I just wish that Peter Jackson could have delivered more emotional attachment with the rest of King Kong (2005) as he did with the last twenty minutes of the movie. (8/10)
The parade of movies to TV series this season continues with the latest show Taken on NBC. The TV Taken is a prequel series to the film trilogy of the same name that starred Liam Neeson. This time Clive Standen, who’s a British actor and is I’m assuming mostly unfamiliar to US audiences, takes over the role of ex-special forces operative with a “very particular set of skills” Bryan Mills who was put on this planet to chew bubblegum and kick butt, and has long been out of gum.
The first episode opens with Mills being hunted by a narco kingpin who’s son Mills killed some years before when he was a Green Beret. The kingpin wants to take Mills alive to make him suffer for what he did but what he wasn’t counting on is Mills and his skills at dodging assassins, punching people in the face and not getting shot in any vital organs. Also following Mills since they’re using him to lure the kingpin out of hiding is Christina Hart (Jennifer Beals) the head of some super-secret spy agency who, along with her five or six employees, seems to be in control of all the US intelligence agencies. These six people alternate from interrogating cartel members to attacking compounds SEAL Team Six style.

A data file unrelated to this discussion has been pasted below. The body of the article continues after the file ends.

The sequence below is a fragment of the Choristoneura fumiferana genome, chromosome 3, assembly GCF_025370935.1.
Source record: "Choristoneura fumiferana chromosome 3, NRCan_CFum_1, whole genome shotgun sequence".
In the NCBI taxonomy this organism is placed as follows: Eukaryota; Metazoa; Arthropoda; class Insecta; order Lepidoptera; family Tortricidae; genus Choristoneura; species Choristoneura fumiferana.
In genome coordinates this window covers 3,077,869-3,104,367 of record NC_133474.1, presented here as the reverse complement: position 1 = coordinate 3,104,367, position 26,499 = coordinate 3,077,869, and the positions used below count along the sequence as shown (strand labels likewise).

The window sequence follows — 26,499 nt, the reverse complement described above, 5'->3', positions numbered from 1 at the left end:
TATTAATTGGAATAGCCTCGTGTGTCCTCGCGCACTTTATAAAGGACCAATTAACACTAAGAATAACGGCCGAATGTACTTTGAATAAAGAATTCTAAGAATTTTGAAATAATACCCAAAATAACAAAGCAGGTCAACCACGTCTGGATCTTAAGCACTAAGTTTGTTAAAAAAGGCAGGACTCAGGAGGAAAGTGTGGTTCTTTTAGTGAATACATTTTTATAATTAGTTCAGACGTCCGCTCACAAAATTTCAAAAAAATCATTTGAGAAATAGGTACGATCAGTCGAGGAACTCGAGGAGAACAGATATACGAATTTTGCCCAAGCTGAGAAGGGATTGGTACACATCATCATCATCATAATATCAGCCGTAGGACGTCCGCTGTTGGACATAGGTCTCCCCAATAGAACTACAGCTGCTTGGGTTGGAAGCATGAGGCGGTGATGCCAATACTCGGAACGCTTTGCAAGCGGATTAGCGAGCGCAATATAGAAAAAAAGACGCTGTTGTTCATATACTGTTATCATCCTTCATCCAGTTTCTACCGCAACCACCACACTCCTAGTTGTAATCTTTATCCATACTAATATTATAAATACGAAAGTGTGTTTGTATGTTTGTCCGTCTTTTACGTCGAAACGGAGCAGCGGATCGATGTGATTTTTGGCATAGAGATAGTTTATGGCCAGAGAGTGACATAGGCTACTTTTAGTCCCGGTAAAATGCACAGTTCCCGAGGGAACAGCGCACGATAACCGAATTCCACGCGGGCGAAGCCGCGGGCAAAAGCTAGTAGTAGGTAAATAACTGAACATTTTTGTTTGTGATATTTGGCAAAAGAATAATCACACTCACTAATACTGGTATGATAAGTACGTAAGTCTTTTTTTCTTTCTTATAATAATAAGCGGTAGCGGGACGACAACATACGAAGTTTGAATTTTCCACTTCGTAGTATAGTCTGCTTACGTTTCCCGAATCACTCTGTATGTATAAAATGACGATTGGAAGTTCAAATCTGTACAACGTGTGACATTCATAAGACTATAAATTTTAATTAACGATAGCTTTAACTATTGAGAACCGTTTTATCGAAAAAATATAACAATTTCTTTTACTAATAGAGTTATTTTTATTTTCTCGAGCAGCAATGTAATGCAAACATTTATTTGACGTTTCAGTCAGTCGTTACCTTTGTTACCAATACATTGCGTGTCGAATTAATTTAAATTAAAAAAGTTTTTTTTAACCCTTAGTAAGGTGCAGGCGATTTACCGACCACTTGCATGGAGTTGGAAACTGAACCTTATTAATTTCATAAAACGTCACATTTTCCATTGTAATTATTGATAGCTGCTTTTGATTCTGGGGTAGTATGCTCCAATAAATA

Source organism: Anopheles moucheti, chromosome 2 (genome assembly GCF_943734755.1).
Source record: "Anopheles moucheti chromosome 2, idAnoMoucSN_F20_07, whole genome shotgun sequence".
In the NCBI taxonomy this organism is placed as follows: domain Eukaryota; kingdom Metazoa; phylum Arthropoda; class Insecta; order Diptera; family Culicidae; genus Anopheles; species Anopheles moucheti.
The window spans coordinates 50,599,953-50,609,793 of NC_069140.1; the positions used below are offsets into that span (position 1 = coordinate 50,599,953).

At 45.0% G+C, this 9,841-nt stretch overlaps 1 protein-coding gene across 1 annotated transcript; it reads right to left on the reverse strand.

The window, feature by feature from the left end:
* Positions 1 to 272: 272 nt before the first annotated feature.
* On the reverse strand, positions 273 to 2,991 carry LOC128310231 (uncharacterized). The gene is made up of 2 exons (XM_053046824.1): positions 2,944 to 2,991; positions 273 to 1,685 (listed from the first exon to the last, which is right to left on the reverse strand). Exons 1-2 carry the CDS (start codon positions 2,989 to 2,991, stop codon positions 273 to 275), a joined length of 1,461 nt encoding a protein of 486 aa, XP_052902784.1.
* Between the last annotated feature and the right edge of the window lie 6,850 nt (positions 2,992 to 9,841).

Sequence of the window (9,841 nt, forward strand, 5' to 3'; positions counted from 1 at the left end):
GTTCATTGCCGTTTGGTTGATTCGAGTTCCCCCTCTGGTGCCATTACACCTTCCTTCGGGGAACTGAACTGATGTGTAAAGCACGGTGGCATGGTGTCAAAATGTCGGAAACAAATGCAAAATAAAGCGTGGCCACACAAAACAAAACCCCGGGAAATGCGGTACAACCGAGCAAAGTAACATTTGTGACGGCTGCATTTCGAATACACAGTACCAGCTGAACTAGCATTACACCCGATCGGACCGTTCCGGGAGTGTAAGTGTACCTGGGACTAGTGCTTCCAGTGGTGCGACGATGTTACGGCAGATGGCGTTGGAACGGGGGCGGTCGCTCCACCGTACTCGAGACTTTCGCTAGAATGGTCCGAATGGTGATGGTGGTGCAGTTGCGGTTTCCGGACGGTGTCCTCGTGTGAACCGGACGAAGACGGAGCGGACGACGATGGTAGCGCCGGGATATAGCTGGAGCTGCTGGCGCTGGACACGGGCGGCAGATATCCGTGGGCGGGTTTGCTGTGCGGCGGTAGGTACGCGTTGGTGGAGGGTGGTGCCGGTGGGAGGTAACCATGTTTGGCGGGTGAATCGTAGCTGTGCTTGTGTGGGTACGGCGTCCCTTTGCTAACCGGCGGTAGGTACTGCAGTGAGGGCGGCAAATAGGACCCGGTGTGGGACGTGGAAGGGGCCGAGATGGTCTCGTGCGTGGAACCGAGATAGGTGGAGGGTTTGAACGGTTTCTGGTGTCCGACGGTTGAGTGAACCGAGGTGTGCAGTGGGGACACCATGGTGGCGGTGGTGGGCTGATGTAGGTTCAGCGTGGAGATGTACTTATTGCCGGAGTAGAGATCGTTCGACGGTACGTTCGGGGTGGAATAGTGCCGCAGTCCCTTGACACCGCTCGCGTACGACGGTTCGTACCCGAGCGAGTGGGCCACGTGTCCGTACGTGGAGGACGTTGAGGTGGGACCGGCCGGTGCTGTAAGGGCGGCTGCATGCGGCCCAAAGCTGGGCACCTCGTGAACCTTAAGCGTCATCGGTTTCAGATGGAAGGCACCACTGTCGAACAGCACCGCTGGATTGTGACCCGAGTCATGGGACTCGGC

To me, Taken felt a lot like a 1980s cops and robbers series like Miami Vice or Knight Rider where the good guys are very good and the bad guys are very bad in a world of black and white without any grey. There is absolutely no confusion as to if what Mills and company are doing is right or wrong, in Taken they’re doing God’s work in cleaning up the streets, and because of all this and because of how heavy handed everything’s handled Taken is one dull show.
Actually, if Mills had a talking car ala Knight Rider that might make for an interesting series, otherwise I’m done with Taken.